The Nagorno-Karabakh Conflict, by the Numbers

Minor skirmishes there erupt every so often, but they have never escalated to all-out war.

Weekly Graphic

|May 18, 2018

(click to enlarge)

Azerbaijan and Armenia both lay claim to the territory of Nagorno-Karabakh. This disputed region is located entirely inside Azerbaijan – indeed, it is internationally recognized as Azerbaijani – but the government in Baku hasn’t exercised political authority over it in decades. That honor falls to the ethnic Armenians who populate it. In fact, Nagorno-Karabakh had been a semi-autonomous Armenian enclave ever since the Bolsheviks came to power in Russia. After the dissolution of the Soviet Union, of which Azerbaijan was a part, the ethnic Armenians living in Nagorno-Karabakh, backed by Armenia itself, fought a war with Azerbaijan to keep the territory. A truce was brokered in 1994, and though negotiations over its official resolution have continued ever since, they have been entirely unsuccessful.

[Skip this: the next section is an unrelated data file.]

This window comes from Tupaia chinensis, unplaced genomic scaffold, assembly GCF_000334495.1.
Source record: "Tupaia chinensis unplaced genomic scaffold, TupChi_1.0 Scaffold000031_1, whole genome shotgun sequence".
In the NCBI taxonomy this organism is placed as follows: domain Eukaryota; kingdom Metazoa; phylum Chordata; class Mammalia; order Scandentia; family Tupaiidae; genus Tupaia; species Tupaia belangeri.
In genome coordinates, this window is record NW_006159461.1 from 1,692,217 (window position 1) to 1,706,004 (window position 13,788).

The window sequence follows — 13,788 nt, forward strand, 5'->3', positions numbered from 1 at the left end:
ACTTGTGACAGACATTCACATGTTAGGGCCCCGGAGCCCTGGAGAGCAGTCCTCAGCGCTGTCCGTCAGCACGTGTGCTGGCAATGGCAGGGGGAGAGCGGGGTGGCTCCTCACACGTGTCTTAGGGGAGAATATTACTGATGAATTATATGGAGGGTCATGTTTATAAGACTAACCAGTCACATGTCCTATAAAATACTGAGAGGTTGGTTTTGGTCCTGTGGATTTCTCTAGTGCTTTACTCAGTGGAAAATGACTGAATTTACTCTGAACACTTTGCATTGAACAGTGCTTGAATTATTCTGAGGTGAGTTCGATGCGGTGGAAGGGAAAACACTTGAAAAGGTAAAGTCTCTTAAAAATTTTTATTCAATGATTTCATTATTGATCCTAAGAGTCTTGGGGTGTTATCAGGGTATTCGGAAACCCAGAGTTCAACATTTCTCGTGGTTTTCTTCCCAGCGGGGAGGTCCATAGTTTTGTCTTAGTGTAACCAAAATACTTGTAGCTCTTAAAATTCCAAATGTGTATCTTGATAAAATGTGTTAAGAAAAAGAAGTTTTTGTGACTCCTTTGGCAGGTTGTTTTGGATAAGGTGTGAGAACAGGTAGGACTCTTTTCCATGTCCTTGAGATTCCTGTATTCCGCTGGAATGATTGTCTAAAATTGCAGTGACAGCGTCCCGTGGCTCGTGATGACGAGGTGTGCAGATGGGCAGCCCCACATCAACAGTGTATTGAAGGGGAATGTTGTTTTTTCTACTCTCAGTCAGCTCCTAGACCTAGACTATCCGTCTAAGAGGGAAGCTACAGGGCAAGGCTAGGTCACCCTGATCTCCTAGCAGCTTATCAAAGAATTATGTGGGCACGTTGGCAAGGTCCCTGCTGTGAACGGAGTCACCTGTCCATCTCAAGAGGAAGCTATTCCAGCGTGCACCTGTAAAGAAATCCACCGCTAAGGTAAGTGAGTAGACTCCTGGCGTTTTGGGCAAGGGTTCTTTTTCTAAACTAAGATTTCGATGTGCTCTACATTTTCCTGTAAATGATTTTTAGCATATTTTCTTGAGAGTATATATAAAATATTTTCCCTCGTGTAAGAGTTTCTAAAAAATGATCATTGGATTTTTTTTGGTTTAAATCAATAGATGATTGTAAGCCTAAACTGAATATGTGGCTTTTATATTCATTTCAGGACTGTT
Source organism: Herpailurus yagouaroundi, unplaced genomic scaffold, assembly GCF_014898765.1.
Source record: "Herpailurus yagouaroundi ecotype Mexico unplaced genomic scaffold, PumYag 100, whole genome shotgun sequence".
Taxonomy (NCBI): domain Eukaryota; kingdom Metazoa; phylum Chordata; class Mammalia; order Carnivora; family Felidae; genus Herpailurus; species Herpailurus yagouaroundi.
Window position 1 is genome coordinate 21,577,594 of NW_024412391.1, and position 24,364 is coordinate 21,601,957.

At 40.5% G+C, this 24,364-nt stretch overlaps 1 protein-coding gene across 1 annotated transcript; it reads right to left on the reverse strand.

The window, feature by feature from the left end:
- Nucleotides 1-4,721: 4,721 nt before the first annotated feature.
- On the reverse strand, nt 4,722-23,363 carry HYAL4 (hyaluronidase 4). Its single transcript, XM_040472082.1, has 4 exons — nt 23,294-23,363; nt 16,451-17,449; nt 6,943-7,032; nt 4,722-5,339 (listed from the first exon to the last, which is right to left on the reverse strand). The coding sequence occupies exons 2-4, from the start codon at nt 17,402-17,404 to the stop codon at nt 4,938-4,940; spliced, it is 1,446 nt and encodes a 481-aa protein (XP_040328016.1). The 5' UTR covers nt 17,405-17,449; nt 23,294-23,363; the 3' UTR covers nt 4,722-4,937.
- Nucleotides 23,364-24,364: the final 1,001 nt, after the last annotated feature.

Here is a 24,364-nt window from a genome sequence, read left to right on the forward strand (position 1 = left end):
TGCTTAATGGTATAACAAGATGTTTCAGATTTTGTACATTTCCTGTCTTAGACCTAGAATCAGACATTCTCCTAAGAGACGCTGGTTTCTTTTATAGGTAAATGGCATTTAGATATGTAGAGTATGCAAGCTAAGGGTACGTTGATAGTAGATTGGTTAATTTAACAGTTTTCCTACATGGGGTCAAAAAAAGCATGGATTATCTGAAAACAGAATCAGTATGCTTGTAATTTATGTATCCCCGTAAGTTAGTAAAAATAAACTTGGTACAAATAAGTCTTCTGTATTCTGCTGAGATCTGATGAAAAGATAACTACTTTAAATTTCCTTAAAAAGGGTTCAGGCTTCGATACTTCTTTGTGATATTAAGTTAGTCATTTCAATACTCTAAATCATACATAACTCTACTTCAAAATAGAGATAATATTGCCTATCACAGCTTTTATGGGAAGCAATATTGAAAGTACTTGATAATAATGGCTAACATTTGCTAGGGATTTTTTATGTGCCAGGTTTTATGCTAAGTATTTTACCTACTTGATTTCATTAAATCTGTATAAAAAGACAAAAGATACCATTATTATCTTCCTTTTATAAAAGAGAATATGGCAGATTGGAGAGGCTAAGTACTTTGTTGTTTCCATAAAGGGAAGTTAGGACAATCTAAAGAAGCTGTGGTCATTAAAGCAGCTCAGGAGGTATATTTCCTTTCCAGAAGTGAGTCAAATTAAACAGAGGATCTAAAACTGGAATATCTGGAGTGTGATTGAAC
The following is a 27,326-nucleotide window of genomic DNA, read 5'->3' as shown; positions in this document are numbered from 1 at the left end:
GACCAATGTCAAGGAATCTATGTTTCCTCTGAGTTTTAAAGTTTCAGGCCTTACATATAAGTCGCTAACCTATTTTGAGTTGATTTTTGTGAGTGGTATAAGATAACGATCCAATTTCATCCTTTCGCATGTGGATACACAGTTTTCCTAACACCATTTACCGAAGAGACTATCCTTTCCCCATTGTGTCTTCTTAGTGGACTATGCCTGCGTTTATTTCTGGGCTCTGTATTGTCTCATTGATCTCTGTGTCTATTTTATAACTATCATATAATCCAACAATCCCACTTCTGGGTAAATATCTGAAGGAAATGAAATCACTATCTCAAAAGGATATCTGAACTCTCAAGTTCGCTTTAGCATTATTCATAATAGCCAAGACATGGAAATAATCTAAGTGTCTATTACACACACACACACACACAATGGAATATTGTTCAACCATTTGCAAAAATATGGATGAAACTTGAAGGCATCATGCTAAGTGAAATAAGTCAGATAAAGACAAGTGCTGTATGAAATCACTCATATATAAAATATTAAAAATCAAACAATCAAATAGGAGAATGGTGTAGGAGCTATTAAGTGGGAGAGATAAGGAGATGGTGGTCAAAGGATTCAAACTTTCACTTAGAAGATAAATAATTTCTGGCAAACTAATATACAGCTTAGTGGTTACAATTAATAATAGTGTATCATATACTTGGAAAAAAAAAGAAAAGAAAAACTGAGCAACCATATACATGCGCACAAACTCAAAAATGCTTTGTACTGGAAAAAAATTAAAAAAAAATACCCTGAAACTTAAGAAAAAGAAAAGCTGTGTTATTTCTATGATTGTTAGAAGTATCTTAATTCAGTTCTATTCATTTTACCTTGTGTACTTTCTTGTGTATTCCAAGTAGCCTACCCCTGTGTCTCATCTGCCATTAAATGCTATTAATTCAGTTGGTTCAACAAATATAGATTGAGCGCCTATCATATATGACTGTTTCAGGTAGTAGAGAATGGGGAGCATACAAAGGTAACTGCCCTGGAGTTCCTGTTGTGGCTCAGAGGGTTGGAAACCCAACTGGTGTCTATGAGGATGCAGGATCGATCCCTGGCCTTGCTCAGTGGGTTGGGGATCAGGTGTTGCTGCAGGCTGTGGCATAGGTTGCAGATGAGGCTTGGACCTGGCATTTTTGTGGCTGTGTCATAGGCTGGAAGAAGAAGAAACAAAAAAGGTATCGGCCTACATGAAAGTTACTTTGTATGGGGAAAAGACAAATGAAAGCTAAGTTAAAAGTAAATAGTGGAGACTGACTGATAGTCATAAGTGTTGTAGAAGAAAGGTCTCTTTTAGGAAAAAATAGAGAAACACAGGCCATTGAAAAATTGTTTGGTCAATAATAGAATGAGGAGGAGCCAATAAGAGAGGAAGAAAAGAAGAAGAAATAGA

Minor skirmishes there erupt every so often – the bloodiest of which occurred in 2016 – but they have never escalated to all-out war. Partly that’s because war would be detrimental to Russia. Its interests are too many in the Caucasus to allow Turkey or Iran to gain a foothold there – something they would surely do if they backed Armenia in a conflict. Still, if Nagorno-Karabakh ever is a cause for war, then Azerbaijan, whose military dwarfs Armenia’s, would have the upper hand.


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